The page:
Take It and Like It

Why Obama should be thrilled about the Russian chemical weapons deal.

Just when it seemed that President Obama's good intentions had trapped him in the ultimate no-win predicament, salvation has come to him -- from Moscow of all places. Despite his own over-active appointees -- including the famously interventionist ambassador to the U.N. Samantha Power, and a vehement Secretary of State John Kerry -- Obama should promptly accept the Russian proposal.

The no-win predicament is Obama's request for congressional authorization for the bombardment of Syria. If Congress votes no -- as Obama himself would almost certainly vote were he still a senator -- the administration's authority would  be damaged greatly. If Congress votes yes, Obama would be forced to launch the military attack on Syria that he has wisely resisted for more than two years, because of fully justified fears that Assad's enemies are potentially even more dangerous than the regime itself.

The Russian offer to identify, locate, and remove of all chemical weapons from Syria under international (read U.S.-Russian) supervision is a far better remedy than bombardment could ever be. True, the record of U.N. and other international inspectors hardly inspires confidence -- they might miss quite a few chemical warheads and bombs if they are hidden well enough. But that's no less true of any attempt to eliminate Syria's chemical weapons by bombing depots and bases -- some are bound to escape detection and destruction, not to mention the potential for a dangerous dispersal of chemical agents in a strike. 

Perhaps I am missing something, but it seems that every possible argument for the bombing of Syria is totally overturned by the Russian offer.

If the purpose is to punish the Assad regime in order to reaffirm the longstanding global prohibition of chemical warfare, it can be achieved much more powerfully by the wholesale chemical disarmament the Russians are proposing, rather than by an attack that could only destroy some of the weapons

If the purpose is to intimidate Iran into giving up its more dangerous nuclear activities, the precedent of identification and removal by Americans and Russians working jointly must be far more intimidating to Iran's ayatollahs than the threat of a unilateral U.S. air bombardment that has long been very improbable -- and which has now lost all credibility given the very public hesitation to attack Syria, a state much weaker, and much less able to retaliate in the Persian Gulf or elsewhere. By contrast, Tehran's greatest fear is American and Russian cooperation. Especially now that economic sanctions have actually been effective, Iranian leaders might finally accept real limits on their nuclear activities once they see Americans and Russians really cooperating effectively in Syria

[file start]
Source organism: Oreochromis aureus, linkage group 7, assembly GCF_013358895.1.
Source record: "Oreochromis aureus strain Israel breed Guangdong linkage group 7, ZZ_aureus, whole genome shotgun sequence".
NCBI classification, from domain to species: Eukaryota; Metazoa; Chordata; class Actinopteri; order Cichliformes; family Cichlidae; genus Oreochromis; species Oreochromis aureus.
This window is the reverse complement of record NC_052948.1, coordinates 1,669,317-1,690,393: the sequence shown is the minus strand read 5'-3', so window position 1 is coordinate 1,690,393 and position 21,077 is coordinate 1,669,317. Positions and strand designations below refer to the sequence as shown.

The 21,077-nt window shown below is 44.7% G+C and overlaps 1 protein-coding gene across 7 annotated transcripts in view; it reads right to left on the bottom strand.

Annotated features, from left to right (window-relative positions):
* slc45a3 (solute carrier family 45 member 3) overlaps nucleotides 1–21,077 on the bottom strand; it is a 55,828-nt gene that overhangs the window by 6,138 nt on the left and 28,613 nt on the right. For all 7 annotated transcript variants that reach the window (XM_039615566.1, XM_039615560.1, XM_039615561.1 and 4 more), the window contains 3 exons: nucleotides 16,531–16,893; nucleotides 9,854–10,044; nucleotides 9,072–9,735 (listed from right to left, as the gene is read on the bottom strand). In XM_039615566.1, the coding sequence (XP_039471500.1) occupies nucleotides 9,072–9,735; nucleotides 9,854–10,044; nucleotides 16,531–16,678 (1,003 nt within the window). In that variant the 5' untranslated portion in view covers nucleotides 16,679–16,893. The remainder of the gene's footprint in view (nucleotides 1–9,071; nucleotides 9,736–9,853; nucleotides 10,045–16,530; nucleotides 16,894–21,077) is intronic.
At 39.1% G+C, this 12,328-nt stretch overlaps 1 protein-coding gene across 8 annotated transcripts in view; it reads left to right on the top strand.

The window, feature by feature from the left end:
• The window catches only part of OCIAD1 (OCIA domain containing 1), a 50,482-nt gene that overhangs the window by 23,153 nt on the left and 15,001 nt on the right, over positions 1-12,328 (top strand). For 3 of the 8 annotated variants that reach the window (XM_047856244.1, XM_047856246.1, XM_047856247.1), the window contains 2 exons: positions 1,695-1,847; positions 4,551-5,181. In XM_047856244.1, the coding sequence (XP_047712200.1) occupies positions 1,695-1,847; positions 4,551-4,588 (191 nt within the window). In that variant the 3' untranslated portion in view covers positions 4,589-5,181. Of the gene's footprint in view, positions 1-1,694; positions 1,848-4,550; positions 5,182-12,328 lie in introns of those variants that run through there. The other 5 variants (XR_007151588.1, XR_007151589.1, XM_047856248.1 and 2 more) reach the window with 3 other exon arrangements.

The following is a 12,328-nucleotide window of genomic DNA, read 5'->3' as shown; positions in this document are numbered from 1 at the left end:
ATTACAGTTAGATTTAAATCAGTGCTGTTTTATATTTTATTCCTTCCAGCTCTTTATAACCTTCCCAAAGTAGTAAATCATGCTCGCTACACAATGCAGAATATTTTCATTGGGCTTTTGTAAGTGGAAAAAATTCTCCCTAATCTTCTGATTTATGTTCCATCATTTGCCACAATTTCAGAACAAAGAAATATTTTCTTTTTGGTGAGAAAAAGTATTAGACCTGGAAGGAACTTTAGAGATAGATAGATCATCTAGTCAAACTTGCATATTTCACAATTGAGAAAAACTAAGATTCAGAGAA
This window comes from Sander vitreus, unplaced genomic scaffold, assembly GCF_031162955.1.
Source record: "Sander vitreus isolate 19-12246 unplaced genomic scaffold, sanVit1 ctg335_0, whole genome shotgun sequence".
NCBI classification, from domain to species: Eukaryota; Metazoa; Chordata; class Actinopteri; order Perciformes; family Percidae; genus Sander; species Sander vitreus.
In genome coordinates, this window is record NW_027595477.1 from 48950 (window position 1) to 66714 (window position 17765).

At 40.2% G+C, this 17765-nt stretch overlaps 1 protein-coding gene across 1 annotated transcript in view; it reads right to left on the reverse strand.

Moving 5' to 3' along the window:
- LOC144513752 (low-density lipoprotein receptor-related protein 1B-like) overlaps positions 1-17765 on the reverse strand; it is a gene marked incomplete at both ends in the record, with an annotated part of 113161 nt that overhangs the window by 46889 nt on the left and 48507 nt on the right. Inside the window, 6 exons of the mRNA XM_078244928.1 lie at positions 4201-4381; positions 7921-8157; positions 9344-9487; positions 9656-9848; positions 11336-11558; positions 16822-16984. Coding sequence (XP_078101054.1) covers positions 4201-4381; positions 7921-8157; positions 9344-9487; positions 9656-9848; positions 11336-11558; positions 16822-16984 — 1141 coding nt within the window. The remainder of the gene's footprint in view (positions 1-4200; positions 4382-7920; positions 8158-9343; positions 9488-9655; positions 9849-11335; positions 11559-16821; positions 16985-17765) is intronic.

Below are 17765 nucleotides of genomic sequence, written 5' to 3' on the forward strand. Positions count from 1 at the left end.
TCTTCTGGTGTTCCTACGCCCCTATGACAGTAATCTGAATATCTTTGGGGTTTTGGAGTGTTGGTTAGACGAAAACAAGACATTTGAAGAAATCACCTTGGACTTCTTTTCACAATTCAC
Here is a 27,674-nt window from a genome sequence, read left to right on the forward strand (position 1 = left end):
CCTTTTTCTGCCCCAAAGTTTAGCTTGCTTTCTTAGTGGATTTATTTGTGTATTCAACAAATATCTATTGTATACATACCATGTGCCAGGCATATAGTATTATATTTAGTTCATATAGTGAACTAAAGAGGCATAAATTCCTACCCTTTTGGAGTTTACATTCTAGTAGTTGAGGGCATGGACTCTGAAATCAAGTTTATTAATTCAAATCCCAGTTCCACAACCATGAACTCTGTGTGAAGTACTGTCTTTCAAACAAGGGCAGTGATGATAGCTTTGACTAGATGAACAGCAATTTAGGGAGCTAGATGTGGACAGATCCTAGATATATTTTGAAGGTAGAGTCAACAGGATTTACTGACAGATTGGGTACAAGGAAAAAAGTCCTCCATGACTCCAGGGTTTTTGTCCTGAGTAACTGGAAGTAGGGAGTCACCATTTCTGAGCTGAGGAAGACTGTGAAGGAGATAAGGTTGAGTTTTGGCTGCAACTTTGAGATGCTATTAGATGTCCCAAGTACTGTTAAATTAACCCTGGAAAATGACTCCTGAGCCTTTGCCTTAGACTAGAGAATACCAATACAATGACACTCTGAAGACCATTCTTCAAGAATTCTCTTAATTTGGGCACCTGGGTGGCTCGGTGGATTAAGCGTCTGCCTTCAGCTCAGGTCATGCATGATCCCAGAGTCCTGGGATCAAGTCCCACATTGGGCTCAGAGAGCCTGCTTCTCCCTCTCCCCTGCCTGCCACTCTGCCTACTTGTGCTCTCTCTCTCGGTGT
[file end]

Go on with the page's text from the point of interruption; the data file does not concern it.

By contrast, the political and diplomatic reasons not to bomb Assad are greatly reinforced by the Russian offer. It was already costly to slap Putin in the face by attacking Russia's only ally  -- it can retaliate by  supporting Iran at the UN ( where it has voted against Iran in the past) and with weapon deliveries --  but would be doubly so now that the Russians themselves have offered a better alternative. It was already costly for Obama politically to start another war -- it would demoralize his most fervent supporters on the left -- and much more so now that the Russian offer makes the bombing simply unnecessary.

True, the Assad regime will continue to wage war much as before -- even without the chemical weapons it has scarcely needed. Yes, the Syrian civil war will now continue its merciless grind of attrition. And yes, a bombing campaign could perhaps have weakened the Assad regime sufficiently to allow the rebels to win. But that is precisely the outcome that President Obama did not want, even before the dangerous fanaticism of many of the rebels was exposed to the world by their own videos, and by the testimony of Westerners they have captured and abused. Having tripped up on his own no-chemical weapon red line, Obama can revert to his wise policy of opposing Assad verbally while giving minimal support to the rebels in practice -- by accepting the Russian offer. With that, the destroyers can withdraw from the Eastern Mediterranean, the fighter-bombers stand down, and the administration can refocus on America and its acute economic problems -- instead of embarking on another military adventure that offers only costs, risks, and the mathematical certainty that the United States will be blamed by all sides in the aftermath.



Step Up in Syria, Mr. President

It's not just about chemical weapons -- it's about stopping a brutal dictator's war.

As the United States contemplates whether to intervene in Syria, one cannot but look back and wonder how a brutal despot managed to turn a peaceful revolution into one of the ugliest civil wars of this generation.